A merely arbitrary choice from a host of possible solutions cannot be considered inventive (T 939/92, OJ 1996, 309; T 739/08). In T 400/98 the board stated that applying one of the possible solutions which were available to the skilled person requires no particular skills and hence does not involve an inventive step (T 107/02).
In T 588/99 the board stated that in the particular situation where a document explicitly defines any compound having a certain activity as a suitable component of a detergent composition, and urges the skilled person to look for such compounds in publications of other technical fields such as biochemistry and medicine, it requires no inventive activity to solve the technical problem of providing an alternative to the compositions disclosed in such prior art by replacing the explicitly specified compounds having the given activity with any other such compounds which may be found by exploring the other technical fields.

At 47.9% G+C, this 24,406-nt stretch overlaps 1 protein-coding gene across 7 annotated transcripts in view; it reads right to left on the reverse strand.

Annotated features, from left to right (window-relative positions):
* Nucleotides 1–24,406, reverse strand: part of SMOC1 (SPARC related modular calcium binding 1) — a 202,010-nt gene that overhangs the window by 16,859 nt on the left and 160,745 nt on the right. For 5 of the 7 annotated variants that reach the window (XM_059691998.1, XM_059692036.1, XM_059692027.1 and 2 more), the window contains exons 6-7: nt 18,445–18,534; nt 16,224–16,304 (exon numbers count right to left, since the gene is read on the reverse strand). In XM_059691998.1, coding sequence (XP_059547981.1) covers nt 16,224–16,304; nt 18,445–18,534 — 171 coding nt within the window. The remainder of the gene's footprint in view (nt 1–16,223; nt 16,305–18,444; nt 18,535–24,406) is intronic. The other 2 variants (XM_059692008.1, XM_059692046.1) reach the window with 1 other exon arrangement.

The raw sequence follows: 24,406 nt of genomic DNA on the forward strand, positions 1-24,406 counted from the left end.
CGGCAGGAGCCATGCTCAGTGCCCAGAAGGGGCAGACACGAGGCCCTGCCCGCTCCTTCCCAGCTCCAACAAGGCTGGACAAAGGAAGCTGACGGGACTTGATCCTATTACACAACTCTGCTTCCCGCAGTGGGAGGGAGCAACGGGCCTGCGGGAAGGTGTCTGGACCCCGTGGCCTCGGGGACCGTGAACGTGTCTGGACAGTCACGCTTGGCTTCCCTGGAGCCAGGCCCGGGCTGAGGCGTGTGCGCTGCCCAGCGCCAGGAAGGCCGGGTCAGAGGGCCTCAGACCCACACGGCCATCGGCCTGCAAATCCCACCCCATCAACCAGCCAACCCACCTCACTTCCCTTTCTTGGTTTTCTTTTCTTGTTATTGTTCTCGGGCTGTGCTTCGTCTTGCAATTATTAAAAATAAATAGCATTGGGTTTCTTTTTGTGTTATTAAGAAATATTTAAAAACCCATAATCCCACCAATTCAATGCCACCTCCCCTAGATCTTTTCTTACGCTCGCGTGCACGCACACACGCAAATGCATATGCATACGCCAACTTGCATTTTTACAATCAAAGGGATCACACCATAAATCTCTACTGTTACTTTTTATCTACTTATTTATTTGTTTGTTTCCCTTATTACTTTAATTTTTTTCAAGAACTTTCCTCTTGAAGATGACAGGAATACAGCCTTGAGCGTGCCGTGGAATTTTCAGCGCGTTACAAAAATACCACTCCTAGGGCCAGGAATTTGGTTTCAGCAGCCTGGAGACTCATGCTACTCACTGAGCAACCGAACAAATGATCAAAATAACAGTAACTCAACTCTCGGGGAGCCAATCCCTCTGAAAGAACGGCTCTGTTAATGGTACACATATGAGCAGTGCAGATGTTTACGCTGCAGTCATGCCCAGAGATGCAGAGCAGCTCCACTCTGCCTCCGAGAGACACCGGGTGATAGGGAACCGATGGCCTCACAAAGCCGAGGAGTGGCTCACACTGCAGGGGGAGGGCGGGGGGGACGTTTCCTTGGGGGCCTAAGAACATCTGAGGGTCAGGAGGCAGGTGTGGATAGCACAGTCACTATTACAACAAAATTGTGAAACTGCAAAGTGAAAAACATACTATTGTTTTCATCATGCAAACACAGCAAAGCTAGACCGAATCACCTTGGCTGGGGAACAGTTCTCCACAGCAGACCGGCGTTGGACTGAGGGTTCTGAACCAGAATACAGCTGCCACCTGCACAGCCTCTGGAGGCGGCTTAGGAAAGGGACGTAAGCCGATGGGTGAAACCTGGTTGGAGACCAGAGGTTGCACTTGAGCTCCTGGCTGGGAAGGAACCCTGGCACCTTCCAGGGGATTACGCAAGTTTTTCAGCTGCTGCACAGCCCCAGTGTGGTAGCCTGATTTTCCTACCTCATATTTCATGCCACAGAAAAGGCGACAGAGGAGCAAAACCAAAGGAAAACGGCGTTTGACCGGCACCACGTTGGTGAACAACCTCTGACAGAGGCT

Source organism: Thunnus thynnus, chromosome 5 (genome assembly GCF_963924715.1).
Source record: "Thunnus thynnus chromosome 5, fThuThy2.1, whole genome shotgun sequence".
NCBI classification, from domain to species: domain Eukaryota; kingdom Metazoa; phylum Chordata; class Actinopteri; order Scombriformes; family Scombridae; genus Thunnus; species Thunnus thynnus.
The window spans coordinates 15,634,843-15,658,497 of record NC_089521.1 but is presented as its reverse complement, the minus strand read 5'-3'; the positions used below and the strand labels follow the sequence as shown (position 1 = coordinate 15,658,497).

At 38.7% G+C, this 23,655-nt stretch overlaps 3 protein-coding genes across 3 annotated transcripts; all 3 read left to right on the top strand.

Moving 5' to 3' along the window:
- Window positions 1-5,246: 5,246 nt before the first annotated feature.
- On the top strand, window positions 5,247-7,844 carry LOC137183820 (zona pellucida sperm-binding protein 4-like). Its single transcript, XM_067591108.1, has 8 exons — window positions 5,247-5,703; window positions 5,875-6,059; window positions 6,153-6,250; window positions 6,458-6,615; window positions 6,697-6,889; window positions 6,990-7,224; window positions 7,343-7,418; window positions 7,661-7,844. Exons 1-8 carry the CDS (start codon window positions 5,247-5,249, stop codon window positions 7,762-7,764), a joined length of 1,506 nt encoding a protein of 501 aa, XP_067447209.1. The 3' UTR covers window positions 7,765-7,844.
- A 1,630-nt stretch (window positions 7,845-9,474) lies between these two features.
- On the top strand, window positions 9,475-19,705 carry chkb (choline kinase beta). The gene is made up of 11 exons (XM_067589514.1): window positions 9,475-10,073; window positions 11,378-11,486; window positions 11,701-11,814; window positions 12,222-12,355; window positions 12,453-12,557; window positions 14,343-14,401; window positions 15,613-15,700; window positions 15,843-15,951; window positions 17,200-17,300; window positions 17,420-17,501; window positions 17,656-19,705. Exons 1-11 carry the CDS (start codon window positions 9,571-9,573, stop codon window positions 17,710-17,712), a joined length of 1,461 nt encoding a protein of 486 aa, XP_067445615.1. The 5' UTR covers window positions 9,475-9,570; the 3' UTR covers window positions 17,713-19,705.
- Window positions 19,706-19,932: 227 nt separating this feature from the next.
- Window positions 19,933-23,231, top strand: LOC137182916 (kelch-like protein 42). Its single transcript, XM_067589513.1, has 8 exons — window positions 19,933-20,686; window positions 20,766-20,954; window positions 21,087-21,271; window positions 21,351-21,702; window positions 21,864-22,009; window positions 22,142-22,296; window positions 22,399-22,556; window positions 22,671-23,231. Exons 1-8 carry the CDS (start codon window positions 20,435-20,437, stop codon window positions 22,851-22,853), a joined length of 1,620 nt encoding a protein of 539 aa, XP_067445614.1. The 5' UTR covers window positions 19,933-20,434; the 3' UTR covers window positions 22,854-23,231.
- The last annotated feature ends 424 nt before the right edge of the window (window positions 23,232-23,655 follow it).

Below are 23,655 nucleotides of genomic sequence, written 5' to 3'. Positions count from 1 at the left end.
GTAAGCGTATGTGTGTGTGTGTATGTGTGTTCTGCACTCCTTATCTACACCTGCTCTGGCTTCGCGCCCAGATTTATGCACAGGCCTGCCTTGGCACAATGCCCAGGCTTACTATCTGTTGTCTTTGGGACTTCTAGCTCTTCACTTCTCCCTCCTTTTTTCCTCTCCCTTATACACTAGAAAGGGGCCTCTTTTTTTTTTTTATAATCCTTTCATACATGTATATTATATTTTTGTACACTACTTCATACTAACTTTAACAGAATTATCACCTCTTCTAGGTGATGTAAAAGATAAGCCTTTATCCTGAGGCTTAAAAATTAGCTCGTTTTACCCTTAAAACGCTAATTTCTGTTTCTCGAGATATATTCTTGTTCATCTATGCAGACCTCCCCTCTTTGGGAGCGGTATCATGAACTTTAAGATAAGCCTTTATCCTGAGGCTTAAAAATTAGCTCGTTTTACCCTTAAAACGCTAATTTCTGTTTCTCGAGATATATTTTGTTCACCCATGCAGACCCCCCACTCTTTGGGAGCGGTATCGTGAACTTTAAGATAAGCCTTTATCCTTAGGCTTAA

In T 190/03 of 29 March 2006 the board stated that in connection with the obviousness of a solution chosen from various possibilities, it is sufficient that the one chosen is obvious and not necessarily relevant that there are several other possible solutions. The board referred to T 939/92 (OJ 1996, 309) where it was stated that (albeit in the field of chemistry) an arbitrary selection of a solution from a number of possibilities in the absence of a hint to do so is not inventive if not justified by a hitherto unknown technical effect that distinguishes the claimed solution from the other solutions. In the case before it, the board could not see any unknown or surprising effects, but only immediately predictable ones.
In T 892/08 the board referred to the established case law whereby, when the technical problem is simply that of providing a further composition of matter or a further method, i.e. an alternative to the prior art, any feature or combination of features already conventional for that sort of composition of matter or method represented an equally suggested or obvious solution to the posed problem. The boards have repeatedly established that the simple act of arbitrarily selecting one among equally obvious alternative variations is devoid of any inventive character (see also T 311/95).